Focal length of digital camera lenses

Discussion in 'Digital Cameras' started by Guest, Jan 21, 2007.

  1. Guest

    Guest Guest

    Is there some universal standard for specifying the focal length of a
    digital camera lens that will allow one to calculate the angle of view of
    that lens? 35mm cameras have a standard frame size of 24 x 36mm, so, if you
    know the focal length of the lens, you will know the exact angle of view.
    Since the size of the active portion of a digital camera sensor is generally
    unknown, how can one determine the viewing angle?


    Norm Strong
    Guest, Jan 21, 2007
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  2. Guest

    King Sardon Guest

    Google it.

    Or check the manual. If that doesn't give the angle of view, look up
    the "equivalent focal length" compared to the 35mm frame and work it
    out from there. If that isn't there either, then you need to determine
    it by measuring what you get.

    I am guessing that 99% of photographers don't know the angle of view
    of their lenses.

    King Sardon, Jan 21, 2007
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  3. Guest

    Cgiorgio Guest

    Sensor sizes are usually specified somewhere in the camera literature
    (manual appendix, data sheet). It might be the actual active area in mms
    width and height (DSLR's) or something like 1 / 1.8" for a compact. The
    angle of view is defined as the angle covering the diagonal of the picture,
    thus you have to calculate the diagonal if width and height are known or you
    can directly convert a fractional size to the diagonal. Unfortunately the
    fractional system is inherited from video equipment operating with video
    tubes, the size gives the outer diameter of the video tube, with the active
    significantly smaller (.633 times the outer diameter). To calculate the
    diagonal in mms multiply the fraction with 0.633 and 25.4. Of course the
    fractional measures are not accurate to the micron, but it should permit
    you to do approximate calculations.

    If you know who makes the sensor used in your camera you might be able to
    find a datasheet on the manufacturer's website.
    Cgiorgio, Jan 21, 2007
  4. Guest

    Matt Ion Guest

    I have a really cool little calculator for PalmOS that has presets for a number
    of different standard frame sizes for video, photo and CCTV cameras, that will
    tell you the FOV for any given focal length, as well as simple graphics
    illustrating the FOV and the resulting view of an object at a given distance.
    No idea if there's actually a Windows or MacOS version, but if you have a PalmOS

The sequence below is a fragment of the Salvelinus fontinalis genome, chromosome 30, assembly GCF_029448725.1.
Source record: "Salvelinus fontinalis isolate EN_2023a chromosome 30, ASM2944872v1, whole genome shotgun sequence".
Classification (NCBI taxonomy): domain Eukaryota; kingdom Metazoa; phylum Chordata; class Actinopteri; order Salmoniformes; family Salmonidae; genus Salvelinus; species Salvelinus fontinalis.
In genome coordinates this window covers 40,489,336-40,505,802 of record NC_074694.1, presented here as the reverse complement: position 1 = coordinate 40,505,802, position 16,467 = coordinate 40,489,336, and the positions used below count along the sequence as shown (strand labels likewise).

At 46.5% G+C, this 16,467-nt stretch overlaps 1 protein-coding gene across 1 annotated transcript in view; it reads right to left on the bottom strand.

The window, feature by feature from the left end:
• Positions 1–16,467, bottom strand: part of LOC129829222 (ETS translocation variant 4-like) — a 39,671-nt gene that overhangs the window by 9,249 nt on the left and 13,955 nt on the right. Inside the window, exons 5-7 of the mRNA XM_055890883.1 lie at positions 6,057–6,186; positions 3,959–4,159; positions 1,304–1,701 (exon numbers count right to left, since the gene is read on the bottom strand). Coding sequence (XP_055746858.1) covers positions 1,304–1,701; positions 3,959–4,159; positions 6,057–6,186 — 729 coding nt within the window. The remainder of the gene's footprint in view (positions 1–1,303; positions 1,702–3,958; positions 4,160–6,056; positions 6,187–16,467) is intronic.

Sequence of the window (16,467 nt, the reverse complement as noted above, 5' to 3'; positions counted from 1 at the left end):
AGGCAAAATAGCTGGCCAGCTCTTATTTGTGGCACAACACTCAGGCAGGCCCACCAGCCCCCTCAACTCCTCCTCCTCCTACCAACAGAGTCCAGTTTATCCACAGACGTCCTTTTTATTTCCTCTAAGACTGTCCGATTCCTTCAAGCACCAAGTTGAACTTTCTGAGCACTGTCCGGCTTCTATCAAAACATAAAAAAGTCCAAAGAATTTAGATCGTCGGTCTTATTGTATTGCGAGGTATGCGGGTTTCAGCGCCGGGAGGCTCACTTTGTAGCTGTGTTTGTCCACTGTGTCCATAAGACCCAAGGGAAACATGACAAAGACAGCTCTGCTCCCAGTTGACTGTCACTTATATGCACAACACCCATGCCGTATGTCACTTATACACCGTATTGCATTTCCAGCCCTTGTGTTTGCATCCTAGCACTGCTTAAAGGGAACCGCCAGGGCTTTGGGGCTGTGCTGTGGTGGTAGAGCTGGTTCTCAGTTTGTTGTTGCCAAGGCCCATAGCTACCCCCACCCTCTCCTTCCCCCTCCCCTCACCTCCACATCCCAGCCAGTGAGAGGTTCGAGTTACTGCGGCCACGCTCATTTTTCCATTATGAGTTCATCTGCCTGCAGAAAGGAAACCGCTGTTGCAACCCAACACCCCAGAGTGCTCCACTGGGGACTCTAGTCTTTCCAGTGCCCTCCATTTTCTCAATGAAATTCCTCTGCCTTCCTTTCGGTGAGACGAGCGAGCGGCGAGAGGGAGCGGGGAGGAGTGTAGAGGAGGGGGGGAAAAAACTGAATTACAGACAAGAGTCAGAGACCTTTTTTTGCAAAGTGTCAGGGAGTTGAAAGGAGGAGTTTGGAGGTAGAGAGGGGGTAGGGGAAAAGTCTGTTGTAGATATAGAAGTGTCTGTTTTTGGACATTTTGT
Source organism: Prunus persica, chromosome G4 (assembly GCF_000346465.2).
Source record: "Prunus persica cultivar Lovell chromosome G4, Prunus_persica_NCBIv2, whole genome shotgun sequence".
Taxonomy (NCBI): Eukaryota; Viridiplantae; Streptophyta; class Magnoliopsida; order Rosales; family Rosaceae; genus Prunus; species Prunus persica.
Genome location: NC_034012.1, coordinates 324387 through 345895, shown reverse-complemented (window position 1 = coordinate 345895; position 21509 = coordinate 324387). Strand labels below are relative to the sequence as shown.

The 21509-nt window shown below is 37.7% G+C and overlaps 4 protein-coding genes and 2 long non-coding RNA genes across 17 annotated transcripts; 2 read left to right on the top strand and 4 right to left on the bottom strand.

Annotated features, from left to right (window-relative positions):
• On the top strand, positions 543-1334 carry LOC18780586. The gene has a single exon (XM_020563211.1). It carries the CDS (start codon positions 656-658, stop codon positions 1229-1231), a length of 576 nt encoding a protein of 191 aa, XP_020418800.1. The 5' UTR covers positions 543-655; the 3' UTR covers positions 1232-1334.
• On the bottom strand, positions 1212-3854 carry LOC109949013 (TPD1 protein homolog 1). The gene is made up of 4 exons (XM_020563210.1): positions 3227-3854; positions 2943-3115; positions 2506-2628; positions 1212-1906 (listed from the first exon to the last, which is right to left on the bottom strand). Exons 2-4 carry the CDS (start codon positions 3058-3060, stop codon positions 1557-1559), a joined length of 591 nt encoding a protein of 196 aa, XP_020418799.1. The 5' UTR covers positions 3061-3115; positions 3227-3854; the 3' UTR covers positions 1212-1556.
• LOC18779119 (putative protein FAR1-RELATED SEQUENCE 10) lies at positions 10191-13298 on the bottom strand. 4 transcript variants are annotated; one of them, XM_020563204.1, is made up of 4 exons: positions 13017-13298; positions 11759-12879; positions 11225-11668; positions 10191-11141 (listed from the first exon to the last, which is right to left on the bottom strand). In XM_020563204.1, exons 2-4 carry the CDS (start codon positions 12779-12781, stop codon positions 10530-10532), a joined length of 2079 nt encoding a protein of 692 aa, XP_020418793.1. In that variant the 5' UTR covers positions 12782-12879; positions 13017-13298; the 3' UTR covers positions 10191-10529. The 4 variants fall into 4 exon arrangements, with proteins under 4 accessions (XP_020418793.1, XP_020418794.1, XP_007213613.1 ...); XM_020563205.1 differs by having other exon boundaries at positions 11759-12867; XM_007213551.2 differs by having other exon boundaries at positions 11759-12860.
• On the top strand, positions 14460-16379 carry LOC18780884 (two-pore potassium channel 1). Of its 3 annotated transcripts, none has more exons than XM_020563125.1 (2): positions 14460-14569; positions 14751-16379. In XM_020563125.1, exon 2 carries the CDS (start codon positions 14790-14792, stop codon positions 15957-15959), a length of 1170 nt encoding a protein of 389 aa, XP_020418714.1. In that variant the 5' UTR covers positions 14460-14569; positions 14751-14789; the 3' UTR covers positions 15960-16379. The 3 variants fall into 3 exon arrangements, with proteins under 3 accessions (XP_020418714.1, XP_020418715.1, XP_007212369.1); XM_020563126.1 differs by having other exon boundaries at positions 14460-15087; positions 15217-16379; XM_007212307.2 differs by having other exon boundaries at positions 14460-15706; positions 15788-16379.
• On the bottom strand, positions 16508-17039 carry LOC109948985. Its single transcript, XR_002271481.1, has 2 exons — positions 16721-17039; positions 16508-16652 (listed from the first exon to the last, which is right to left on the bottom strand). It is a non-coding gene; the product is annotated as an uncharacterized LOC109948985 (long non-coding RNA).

device, I can tell you where to find it :)
    Matt Ion, Jan 21, 2007
  5. Guest

    Matt Ion Guest

    Oh yes, and the calculator uses the standard definitions specific to each
    industry... I use it mainly for CCTV, where CCD sizes are specified by the
    diagonal measurement of the sensor (1/4", 1/3", 1/2")... the CCTV selections are
    all listed in those terms.

    Very nice.
    Matt Ion, Jan 21, 2007
  6. Guest

    Paul Mitchum Guest

    Yes. It is called 'the metric system.' :)
    The size of the active portion of a digital camera sensor is generally
    *not* unknown. It's usually printed in the manual, along with angle of
    view and 35mm equivalents focal lengths.
    Paul Mitchum, Jan 21, 2007
  7. This is precisely why nearly all point-and-shoots are marked with
    "35mm-equivalent focal lengths". Despite many people railing against
    the practice. It's the only way in any kind of common use to specify
    what the range of views the camera will give you is.

    Directly marking the range of angles of view would be the other approach
    -- say "61 degrees - 10 degrees" or some such.
    David Dyer-Bennet, Jan 21, 2007
  8. Guest

    if Guest

    Not in mine. Panasonice describe it only as 1/2.5" which is 10mm. However
    if the sensor was 10mm in size you would expect it's "28mm equivalent" lens
    to be 6.5mm but in fact it is 4.6mm, so clearly Panasonic are
    misrepresenting the size of the sensor in the specifications.
    if, Jan 22, 2007
  9. Guest

    Paul Mitchum Guest

    Not to be a jerk about it or anything, but are you sure you're reading
    the figures correctly?
    Paul Mitchum, Jan 22, 2007
  10. Guest

    Bill Funk Guest

    I have a Palm OS device.
    Can I impose on you to provide the link?

    Jesse Jackson said Thursday
    it's all but certain he will
    endorse Barack Obama for
    president. Let the bidding begin.
    Barack Obama has already offered
    ten million dollars and a cabinet
    post if he will endorse Hillary
    Clinton instead.
    Bill Funk, Jan 22, 2007
  11. Guest

    Matt Ion Guest

    It's called pCAM... available from

    Matt Ion, Jan 22, 2007
  12. Guest

    Guest Guest

    This is probably the best I can hope for--and probably sufficient, if
    reliable. I need a camera that will show as much as a 28mm lens would on a
    35mm camera. I've noticed that digital cameras are a bit lacking in the
    wide angle department. Telephoto with anti-shake is very nice, but not a
    substitute for wide angle.

    I have a 24mm lens for my Canon film camera. The difference between this
    lens and the 28mm end of my 28-80mm zoom is dramatic--much more dramatic
    than the measily 4mm discrepancy would suggest. I use the 24mm more than
    either end of the zoom lens. 95% of my photos use either the 24mm or the
    50mm f/1.4. And while we're on that subject, why do you suppose that the
    extra 2 stops, relative to the f/2.8 zoom, come into play so often?

    Guest, Jan 22, 2007
  13. No. They are using an arbitrary but well defined, completely and insanely